Routers sold to New Zealand broadband customers by at least one local ISP have been shipped with a known username and password and can be accessed from the internet. The insecure setup could allow an attacker to divert traffic, lock users out of their routers and even read or send email from users' accounts.
Computerworld has been shown that routers have shipped with the administration web interface enabled on the WAN port with a known default username/password combination. Once an attacker access the administration interface, he or she could change the router configuration. By noting the ADSL network username and password, an attacker might also be able to access the user's email, which typically uses the same login details.
The D-Link 504G routers are resold by Ihug as part of its bliiink broadband package deals. As Computerworld went to press, Ihug technicians were checking the provider's DSL network to find out exactly how many customers are using the vulnerable router. Ihug marketing manager Rob Anderson says technicians are also looking at other routers and modems resold by the ISP to see if they too have a vulnerable configuration.
When notified of the vulnerability on Wednesday, Anderson said that Ihug intended to develop and deploy a fix for the vulnerability within 24 to 48 hours. Ihug will also make sure it doesn't ship any more routers configured with the remote management interface left open to the internet, he says.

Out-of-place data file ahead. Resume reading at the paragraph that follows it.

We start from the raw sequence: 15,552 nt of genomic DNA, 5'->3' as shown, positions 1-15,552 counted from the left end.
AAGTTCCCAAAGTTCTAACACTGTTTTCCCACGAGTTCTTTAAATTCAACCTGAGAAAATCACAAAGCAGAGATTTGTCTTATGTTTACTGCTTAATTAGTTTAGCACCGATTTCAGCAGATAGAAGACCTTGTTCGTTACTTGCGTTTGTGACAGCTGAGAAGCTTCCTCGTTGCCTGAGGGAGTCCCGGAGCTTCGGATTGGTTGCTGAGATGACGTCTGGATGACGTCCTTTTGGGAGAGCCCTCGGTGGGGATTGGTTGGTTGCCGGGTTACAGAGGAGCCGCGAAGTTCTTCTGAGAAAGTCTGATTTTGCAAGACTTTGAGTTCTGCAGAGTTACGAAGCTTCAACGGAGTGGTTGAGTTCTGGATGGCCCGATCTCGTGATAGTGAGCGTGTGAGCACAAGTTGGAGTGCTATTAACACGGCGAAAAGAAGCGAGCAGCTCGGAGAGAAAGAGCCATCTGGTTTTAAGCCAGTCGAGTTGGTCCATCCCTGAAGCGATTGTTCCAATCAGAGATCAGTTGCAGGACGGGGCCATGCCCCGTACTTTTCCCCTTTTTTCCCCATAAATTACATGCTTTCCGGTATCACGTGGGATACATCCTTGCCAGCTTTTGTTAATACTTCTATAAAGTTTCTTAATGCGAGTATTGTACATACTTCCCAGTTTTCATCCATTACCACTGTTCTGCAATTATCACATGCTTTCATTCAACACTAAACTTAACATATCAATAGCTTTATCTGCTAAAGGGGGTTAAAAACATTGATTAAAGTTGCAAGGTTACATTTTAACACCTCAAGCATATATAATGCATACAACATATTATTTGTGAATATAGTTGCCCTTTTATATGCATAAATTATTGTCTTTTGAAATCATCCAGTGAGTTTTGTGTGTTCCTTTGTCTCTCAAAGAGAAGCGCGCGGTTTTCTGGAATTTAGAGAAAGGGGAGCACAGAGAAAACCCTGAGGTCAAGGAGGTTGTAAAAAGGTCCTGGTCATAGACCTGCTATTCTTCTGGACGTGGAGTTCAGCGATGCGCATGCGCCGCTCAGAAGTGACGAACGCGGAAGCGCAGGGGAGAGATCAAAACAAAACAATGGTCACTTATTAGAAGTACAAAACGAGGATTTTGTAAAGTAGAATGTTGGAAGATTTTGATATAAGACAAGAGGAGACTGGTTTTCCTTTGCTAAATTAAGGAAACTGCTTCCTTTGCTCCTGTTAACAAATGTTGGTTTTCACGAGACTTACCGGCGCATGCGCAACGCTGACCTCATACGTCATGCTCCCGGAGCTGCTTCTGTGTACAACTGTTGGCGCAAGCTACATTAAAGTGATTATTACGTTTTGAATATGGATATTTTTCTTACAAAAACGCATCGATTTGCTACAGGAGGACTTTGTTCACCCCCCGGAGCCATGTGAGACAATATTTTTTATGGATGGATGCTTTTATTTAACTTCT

D-Link's broadband business manager for Australia and New Zealand, Dean Williams, says shipping routers with the management interface open to the internet is "a big no-no, security-wise".Williams says remote access is disabled on all its routers, However, Computerworld has found that older revisions of firmware used in the D-Link 504G routers sold by Ihug does not allow customers to turn off the remote management web server. Asked about this, Williams says the B2.NZ software found on the routers isn't the current shipping firmware version, and it hasn't been used for over a year now. He advises customers with that version to upgrade to the latest B.21.AU version, available at D-Link's website.
The D-Link routers have also been resold by other providers and retailers, including Dick Smith, but it isn't yet known if they were also shipped with a vulnerable configuration.